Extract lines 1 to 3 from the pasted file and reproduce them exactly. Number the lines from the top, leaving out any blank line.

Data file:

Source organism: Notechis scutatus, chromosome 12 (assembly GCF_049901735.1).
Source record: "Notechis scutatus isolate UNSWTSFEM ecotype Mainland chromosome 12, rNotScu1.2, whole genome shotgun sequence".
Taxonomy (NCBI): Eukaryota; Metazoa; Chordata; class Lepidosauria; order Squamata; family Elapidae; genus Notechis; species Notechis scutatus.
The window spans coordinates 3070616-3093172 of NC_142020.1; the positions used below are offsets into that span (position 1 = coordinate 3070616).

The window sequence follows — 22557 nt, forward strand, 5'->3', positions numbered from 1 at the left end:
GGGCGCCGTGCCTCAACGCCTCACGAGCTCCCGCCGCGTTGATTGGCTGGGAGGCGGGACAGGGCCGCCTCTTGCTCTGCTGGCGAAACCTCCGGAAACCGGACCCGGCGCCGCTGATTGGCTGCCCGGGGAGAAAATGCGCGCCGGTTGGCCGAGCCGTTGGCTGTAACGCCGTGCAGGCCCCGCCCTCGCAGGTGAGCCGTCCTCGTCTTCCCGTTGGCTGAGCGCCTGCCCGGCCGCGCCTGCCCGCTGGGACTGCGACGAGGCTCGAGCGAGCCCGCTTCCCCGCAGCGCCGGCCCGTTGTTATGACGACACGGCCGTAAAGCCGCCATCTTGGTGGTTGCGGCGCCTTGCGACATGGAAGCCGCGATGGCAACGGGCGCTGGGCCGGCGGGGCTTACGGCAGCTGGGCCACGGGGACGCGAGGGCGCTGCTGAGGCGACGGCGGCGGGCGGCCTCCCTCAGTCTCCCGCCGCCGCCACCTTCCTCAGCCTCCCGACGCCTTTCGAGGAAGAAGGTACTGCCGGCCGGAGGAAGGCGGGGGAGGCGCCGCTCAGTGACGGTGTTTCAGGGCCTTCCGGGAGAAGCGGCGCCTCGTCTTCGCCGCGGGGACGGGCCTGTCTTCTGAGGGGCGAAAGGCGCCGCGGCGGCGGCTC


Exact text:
Source organism: Notechis scutatus, chromosome 12 (assembly GCF_049901735.1).
Source record: "Notechis scutatus isolate UNSWTSFEM ecotype Mainland chromosome 12, rNotScu1.2, whole genome shotgun sequence".
Taxonomy (NCBI): Eukaryota; Metazoa; Chordata; class Lepidosauria; order Squamata; family Elapidae; genus Notechis; species Notechis scutatus.